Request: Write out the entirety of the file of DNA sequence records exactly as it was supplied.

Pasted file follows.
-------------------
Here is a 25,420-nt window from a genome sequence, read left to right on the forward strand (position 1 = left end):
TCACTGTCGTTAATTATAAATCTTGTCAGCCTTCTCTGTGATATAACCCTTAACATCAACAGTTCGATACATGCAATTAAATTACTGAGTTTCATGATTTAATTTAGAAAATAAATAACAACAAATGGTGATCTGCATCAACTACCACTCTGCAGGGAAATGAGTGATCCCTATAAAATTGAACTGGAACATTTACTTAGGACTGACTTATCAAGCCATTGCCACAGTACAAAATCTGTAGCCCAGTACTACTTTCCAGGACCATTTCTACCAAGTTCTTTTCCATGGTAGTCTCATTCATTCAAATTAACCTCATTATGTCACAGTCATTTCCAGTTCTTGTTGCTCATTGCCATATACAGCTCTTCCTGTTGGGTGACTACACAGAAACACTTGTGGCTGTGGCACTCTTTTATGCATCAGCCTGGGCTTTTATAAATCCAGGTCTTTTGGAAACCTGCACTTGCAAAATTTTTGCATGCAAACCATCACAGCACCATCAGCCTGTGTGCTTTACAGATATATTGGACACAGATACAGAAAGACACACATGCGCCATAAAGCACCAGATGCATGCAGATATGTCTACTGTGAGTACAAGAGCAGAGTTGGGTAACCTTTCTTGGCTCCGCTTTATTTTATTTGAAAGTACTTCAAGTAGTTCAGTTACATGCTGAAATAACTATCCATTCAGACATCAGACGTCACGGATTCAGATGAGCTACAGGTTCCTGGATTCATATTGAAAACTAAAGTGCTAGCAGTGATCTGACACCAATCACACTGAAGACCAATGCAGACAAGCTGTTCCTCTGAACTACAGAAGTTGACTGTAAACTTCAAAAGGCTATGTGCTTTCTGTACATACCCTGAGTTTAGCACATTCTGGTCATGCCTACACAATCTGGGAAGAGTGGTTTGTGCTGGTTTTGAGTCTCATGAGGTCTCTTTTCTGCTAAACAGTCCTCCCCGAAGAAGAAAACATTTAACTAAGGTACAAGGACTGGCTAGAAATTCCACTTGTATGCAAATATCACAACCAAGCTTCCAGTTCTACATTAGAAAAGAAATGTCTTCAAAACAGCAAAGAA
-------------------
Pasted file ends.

Here is a 25,420-nt window from a genome sequence, read left to right on the forward strand (position 1 = left end):
TCACTGTCGTTAATTATAAATCTTGTCAGCCTTCTCTGTGATATAACCCTTAACATCAACAGTTCGATACATGCAATTAAATTACTGAGTTTCATGATTTAATTTAGAAAATAAATAACAACAAATGGTGATCTGCATCAACTACCACTCTGCAGGGAAATGAGTGATCCCTATAAAATTGAACTGGAACATTTACTTAGGACTGACTTATCAAGCCATTGCCACAGTACAAAATCTGTAGCCCAGTACTACTTTCCAGGACCATTTCTACCAAGTTCTTTTCCATGGTAGTCTCATTCATTCAAATTAACCTCATTATGTCACAGTCATTTCCAGTTCTTGTTGCTCATTGCCATATACAGCTCTTCCTGTTGGGTGACTACACAGAAACACTTGTGGCTGTGGCACTCTTTTATGCATCAGCCTGGGCTTTTATAAATCCAGGTCTTTTGGAAACCTGCACTTGCAAAATTTTTGCATGCAAACCATCACAGCACCATCAGCCTGTGTGCTTTACAGATATATTGGACACAGATACAGAAAGACACACATGCGCCATAAAGCACCAGATGCATGCAGATATGTCTACTGTGAGTACAAGAGCAGAGTTGGGTAACCTTTCTTGGCTCCGCTTTATTTTATTTGAAAGTACTTCAAGTAGTTCAGTTACATGCTGAAATAACTATCCATTCAGACATCAGACGTCACGGATTCAGATGAGCTACAGGTTCCTGGATTCATATTGAAAACTAAAGTGCTAGCAGTGATCTGACACCAATCACACTGAAGACCAATGCAGACAAGCTGTTCCTCTGAACTACAGAAGTTGACTGTAAACTTCAAAAGGCTATGTGCTTTCTGTACATACCCTGAGTTTAGCACATTCTGGTCATGCCTACACAATCTGGGAAGAGTGGTTTGTGCTGGTTTTGAGTCTCATGAGGTCTCTTTTCTGCTAAACAGTCCTCCCCGAAGAAGAAAACATTTAACTAAGGTACAAGGACTGGCTAGAAATTCCACTTGTATGCAAATATCACAACCAAGCTTCCAGTTCTACATTAGAAAAGAAATGTCTTCAAAACAGCAAAGAA